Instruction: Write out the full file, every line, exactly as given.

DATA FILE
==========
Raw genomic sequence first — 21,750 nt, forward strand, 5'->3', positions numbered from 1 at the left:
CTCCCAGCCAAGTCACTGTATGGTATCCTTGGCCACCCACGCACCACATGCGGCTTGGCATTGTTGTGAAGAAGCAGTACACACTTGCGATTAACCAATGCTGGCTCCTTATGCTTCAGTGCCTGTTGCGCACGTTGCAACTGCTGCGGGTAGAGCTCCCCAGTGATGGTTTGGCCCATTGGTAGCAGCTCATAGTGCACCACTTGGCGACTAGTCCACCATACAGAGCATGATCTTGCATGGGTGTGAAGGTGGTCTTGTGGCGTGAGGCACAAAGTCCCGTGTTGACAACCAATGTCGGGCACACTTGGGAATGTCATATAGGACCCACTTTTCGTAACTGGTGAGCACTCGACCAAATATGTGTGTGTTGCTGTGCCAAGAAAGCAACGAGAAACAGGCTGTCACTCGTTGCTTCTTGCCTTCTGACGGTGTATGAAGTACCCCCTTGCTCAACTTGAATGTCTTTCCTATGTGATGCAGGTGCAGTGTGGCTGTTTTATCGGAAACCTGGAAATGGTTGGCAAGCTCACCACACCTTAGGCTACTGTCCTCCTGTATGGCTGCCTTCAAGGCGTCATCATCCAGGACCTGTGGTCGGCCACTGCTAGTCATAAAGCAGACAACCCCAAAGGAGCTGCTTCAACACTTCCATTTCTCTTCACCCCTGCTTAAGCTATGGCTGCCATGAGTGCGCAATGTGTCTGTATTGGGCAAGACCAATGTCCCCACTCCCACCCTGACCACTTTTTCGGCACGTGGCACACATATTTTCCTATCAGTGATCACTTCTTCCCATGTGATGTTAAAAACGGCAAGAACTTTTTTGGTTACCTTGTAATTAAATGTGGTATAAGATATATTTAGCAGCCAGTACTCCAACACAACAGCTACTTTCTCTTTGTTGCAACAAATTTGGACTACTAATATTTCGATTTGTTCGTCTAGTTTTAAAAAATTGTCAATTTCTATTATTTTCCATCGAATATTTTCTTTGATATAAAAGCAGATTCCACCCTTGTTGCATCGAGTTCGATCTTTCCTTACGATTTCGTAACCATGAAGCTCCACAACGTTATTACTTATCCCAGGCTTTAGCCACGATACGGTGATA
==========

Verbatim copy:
Raw genomic sequence first — 21,750 nt, forward strand, 5'->3', positions numbered from 1 at the left:
CTCCCAGCCAAGTCACTGTATGGTATCCTTGGCCACCCACGCACCACATGCGGCTTGGCATTGTTGTGAAGAAGCAGTACACACTTGCGATTAACCAATGCTGGCTCCTTATGCTTCAGTGCCTGTTGCGCACGTTGCAACTGCTGCGGGTAGAGCTCCCCAGTGATGGTTTGGCCCATTGGTAGCAGCTCATAGTGCACCACTTGGCGACTAGTCCACCATACAGAGCATGATCTTGCATGGGTGTGAAGGTGGTCTTGTGGCGTGAGGCACAAAGTCCCGTGTTGACAACCAATGTCGGGCACACTTGGGAATGTCATATAGGACCCACTTTTCGTAACTGGTGAGCACTCGACCAAATATGTGTGTGTTGCTGTGCCAAGAAAGCAACGAGAAACAGGCTGTCACTCGTTGCTTCTTGCCTTCTGACGGTGTATGAAGTACCCCCTTGCTCAACTTGAATGTCTTTCCTATGTGATGCAGGTGCAGTGTGGCTGTTTTATCGGAAACCTGGAAATGGTTGGCAAGCTCACCACACCTTAGGCTACTGTCCTCCTGTATGGCTGCCTTCAAGGCGTCATCATCCAGGACCTGTGGTCGGCCACTGCTAGTCATAAAGCAGACAACCCCAAAGGAGCTGCTTCAACACTTCCATTTCTCTTCACCCCTGCTTAAGCTATGGCTGCCATGAGTGCGCAATGTGTCTGTATTGGGCAAGACCAATGTCCCCACTCCCACCCTGACCACTTTTTCGGCACGTGGCACACATATTTTCCTATCAGTGATCACTTCTTCCCATGTGATGTTAAAAACGGCAAGAACTTTTTTGGTTACCTTGTAATTAAATGTGGTATAAGATATATTTAGCAGCCAGTACTCCAACACAACAGCTACTTTCTCTTTGTTGCAACAAATTTGGACTACTAATATTTCGATTTGTTCGTCTAGTTTTAAAAAATTGTCAATTTCTATTATTTTCCATCGAATATTTTCTTTGATATAAAAGCAGATTCCACCCTTGTTGCATCGAGTTCGATCTTTCCTTACGATTTCGTAACCATGAAGCTCCACAACGTTATTACTTATCCCAGGCTTTAGCCACGATACGGTGATA